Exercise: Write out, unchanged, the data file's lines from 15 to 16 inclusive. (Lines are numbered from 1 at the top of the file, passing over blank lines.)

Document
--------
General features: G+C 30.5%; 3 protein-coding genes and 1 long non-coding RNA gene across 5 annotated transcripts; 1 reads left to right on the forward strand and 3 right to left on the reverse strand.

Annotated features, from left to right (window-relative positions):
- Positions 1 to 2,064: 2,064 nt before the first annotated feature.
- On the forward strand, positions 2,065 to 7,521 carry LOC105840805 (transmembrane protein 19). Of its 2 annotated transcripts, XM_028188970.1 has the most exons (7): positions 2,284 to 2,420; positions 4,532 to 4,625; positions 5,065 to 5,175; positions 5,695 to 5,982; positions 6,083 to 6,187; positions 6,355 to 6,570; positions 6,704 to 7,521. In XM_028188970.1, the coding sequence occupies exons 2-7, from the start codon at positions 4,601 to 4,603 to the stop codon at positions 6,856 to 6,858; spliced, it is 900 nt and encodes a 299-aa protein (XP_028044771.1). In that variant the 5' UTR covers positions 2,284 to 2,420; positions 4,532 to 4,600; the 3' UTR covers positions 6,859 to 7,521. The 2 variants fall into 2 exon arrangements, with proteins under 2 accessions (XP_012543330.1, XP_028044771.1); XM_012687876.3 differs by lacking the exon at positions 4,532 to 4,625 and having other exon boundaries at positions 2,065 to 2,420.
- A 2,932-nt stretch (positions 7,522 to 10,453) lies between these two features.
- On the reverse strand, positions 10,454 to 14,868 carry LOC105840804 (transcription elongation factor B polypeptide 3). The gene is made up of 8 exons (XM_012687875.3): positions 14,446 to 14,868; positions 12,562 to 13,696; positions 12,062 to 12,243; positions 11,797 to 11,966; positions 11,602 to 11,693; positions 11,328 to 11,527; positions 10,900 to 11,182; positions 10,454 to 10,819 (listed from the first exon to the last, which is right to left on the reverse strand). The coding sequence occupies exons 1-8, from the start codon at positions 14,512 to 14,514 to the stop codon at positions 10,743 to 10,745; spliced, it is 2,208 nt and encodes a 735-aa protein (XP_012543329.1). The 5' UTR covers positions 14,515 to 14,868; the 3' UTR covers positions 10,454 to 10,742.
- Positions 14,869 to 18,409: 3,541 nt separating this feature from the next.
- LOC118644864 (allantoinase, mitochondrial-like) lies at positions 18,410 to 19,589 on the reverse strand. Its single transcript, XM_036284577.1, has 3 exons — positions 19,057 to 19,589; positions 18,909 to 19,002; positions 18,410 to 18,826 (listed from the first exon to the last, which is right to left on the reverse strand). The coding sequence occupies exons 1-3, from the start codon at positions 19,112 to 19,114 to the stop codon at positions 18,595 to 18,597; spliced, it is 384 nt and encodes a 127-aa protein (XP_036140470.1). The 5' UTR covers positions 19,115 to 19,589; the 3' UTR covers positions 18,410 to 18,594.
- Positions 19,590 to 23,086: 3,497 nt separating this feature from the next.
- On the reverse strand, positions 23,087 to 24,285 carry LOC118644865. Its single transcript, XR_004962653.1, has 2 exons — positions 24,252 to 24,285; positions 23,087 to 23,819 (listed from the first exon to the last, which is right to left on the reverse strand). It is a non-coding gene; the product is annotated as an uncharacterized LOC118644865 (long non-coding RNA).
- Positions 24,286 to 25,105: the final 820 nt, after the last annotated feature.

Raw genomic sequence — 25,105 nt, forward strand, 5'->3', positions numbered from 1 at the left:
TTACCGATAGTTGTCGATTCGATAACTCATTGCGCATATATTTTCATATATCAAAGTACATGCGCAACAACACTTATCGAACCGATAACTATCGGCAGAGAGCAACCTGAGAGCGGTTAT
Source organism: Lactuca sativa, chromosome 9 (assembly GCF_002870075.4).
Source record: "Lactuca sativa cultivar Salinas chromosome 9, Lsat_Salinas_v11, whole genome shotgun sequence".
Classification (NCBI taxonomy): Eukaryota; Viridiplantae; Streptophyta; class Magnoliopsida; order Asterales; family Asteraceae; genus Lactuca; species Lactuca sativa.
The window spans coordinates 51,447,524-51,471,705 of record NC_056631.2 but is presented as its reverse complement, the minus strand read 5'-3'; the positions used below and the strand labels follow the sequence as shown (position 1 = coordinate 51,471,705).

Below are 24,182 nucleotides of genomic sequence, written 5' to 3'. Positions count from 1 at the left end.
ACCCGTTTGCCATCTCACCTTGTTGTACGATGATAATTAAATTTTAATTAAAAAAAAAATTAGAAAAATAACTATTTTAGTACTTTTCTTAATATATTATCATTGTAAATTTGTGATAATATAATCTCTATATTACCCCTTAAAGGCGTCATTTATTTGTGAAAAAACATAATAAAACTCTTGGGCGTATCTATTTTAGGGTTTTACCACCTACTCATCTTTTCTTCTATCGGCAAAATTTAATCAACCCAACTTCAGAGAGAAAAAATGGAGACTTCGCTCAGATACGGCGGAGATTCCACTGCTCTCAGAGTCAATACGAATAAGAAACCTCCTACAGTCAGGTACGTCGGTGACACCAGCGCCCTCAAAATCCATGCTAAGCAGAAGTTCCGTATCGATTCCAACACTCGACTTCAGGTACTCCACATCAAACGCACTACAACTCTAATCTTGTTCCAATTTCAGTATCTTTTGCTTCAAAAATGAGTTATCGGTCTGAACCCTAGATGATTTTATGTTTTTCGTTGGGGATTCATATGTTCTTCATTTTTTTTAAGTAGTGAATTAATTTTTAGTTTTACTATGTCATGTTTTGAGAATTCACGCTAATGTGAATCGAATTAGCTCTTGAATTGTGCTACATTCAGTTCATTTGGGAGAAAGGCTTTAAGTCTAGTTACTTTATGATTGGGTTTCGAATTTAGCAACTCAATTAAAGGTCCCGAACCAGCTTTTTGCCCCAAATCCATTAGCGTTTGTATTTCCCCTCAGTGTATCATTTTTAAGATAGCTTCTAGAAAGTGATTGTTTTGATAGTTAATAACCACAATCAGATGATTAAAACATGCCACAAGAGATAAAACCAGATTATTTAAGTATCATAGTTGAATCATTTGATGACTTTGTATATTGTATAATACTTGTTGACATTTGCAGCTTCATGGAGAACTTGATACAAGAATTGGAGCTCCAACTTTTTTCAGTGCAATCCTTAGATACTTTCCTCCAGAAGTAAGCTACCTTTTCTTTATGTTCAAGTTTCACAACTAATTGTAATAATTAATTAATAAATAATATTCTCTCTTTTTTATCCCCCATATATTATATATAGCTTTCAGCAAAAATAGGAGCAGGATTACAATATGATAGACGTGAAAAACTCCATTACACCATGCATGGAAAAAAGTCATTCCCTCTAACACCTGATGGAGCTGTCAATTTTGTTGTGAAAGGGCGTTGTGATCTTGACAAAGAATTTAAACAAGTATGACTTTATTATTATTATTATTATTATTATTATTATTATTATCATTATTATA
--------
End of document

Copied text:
Source record: "Lactuca sativa cultivar Salinas chromosome 9, Lsat_Salinas_v11, whole genome shotgun sequence".
Classification (NCBI taxonomy): Eukaryota; Viridiplantae; Streptophyta; class Magnoliopsida; order Asterales; family Asteraceae; genus Lactuca; species Lactuca sativa.